Passage in the interview:
RT: What is this thing about your fingers? It’s on the Chemistry questionnaire.
HF: It’s called ‘digit ratio’ (finger length ratio). In the womb – during pregnancy – the brain is washed over by estrogen and testosterone. If you have a lot more testosterone than estrogen in the womb, it is going to build a longer fourth finger than pointer finger. If you’ve got a lot more estrogen in the womb, the pointer finger will be longer.
RT: What does it say about your personality?
HF: If you have more testosterone in the womb and you have a longer fourth finger, you’re more likely to have musical ability, mathematical abilities, to be an engineer or architect or good at computer programming. You tend to have poorer social skills but be direct, decisive, ambitious, competitive.
The length of a young boy’s finger may provide a clue as to whether he will be at risk of a heart attack in early adulthood. This is because these boys tend to have lower levels of the male sex hormone testosterone, which is known to protect against heart attack.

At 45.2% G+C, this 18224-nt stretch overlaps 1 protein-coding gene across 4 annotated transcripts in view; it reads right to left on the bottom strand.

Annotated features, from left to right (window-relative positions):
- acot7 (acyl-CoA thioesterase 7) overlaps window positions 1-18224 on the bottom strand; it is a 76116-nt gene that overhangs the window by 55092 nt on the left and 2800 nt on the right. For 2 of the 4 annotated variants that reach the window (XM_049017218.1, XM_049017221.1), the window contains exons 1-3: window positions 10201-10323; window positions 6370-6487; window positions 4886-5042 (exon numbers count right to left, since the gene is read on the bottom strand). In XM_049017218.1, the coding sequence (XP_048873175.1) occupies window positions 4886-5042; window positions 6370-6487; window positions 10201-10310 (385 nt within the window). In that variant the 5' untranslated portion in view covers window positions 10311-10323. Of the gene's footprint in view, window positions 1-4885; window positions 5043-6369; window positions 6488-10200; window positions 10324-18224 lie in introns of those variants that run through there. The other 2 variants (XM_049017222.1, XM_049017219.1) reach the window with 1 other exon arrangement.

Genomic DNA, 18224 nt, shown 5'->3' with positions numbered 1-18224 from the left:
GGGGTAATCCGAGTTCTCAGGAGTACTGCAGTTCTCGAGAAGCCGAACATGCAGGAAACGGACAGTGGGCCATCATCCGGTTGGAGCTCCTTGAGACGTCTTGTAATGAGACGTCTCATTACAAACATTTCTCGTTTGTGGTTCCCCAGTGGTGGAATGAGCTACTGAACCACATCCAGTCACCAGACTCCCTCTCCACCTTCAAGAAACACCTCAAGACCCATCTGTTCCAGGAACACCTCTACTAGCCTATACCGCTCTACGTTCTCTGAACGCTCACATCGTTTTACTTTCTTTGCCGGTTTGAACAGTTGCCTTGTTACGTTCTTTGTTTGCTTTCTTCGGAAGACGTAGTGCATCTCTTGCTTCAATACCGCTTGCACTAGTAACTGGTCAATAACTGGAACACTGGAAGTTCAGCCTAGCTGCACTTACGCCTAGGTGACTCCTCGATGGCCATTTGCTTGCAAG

|Scientists at Liverpool University have established a link between the length of baby boys’ fingers and their chances of going on to have a heart attack at an unusually young age. They believe the link could provide doctors with a simple way to to spot potential heart disease victims at a very early age. The research shows that boys with shorter ring fingers tend to be at greatest risk.
Lead researcher Dr John Manning told the BBC:
“Males tend to have a relatively longer ring finger compared to the index finger than females.”
“There is a relationship between the ratio between these two finger lengths and the age at heart attack of people who do have heart attacks.”
Dr Manning and Dr Peter Bundred examined 151 male heart attack victims in Merseyside. They found the age range for heart attacks in men where the index finger was relatively long was 35 to 80 years of age, but in those with relatively long ring fingers it was 58 to 80.
The research was published in the British Journal of Cardiology.